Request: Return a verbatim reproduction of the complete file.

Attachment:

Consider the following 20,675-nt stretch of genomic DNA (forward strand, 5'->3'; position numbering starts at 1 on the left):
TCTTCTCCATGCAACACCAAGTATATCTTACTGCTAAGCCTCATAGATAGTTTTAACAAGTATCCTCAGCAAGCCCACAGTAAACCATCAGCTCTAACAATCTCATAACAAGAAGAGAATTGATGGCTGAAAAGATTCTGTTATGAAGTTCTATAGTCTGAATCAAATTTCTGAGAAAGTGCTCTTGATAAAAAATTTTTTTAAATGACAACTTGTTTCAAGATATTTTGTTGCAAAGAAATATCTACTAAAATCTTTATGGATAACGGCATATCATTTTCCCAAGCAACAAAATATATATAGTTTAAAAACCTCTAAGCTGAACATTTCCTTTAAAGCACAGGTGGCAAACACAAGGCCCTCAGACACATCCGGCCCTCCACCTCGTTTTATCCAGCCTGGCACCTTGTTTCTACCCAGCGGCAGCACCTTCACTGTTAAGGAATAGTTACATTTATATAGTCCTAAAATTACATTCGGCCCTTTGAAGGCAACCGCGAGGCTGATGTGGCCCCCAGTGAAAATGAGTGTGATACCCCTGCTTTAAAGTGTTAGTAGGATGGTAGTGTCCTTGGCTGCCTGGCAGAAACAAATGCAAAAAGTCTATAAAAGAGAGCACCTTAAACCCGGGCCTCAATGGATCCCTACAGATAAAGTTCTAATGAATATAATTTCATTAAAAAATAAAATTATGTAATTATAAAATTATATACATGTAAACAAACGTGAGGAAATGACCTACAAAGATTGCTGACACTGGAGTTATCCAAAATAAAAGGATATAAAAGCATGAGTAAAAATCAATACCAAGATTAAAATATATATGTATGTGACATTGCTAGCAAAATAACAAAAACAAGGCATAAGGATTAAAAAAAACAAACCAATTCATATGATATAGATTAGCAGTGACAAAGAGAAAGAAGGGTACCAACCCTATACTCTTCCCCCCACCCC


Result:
Consider the following 20,675-nt stretch of genomic DNA (forward strand, 5'->3'; position numbering starts at 1 on the left):
TCTTCTCCATGCAACACCAAGTATATCTTACTGCTAAGCCTCATAGATAGTTTTAACAAGTATCCTCAGCAAGCCCACAGTAAACCATCAGCTCTAACAATCTCATAACAAGAAGAGAATTGATGGCTGAAAAGATTCTGTTATGAAGTTCTATAGTCTGAATCAAATTTCTGAGAAAGTGCTCTTGATAAAAAATTTTTTTAAATGACAACTTGTTTCAAGATATTTTGTTGCAAAGAAATATCTACTAAAATCTTTATGGATAACGGCATATCATTTTCCCAAGCAACAAAATATATATAGTTTAAAAACCTCTAAGCTGAACATTTCCTTTAAAGCACAGGTGGCAAACACAAGGCCCTCAGACACATCCGGCCCTCCACCTCGTTTTATCCAGCCTGGCACCTTGTTTCTACCCAGCGGCAGCACCTTCACTGTTAAGGAATAGTTACATTTATATAGTCCTAAAATTACATTCGGCCCTTTGAAGGCAACCGCGAGGCTGATGTGGCCCCCAGTGAAAATGAGTGTGATACCCCTGCTTTAAAGTGTTAGTAGGATGGTAGTGTCCTTGGCTGCCTGGCAGAAACAAATGCAAAAAGTCTATAAAAGAGAGCACCTTAAACCCGGGCCTCAATGGATCCCTACAGATAAAGTTCTAATGAATATAATTTCATTAAAAAATAAAATTATGTAATTATAAAATTATATACATGTAAACAAACGTGAGGAAATGACCTACAAAGATTGCTGACACTGGAGTTATCCAAAATAAAAGGATATAAAAGCATGAGTAAAAATCAATACCAAGATTAAAATATATATGTATGTGACATTGCTAGCAAAATAACAAAAACAAGGCATAAGGATTAAAAAAAACAAACCAATTCATATGATATAGATTAGCAGTGACAAAGAGAAAGAAGGGTACCAACCCTATACTCTTCCCCCCACCCC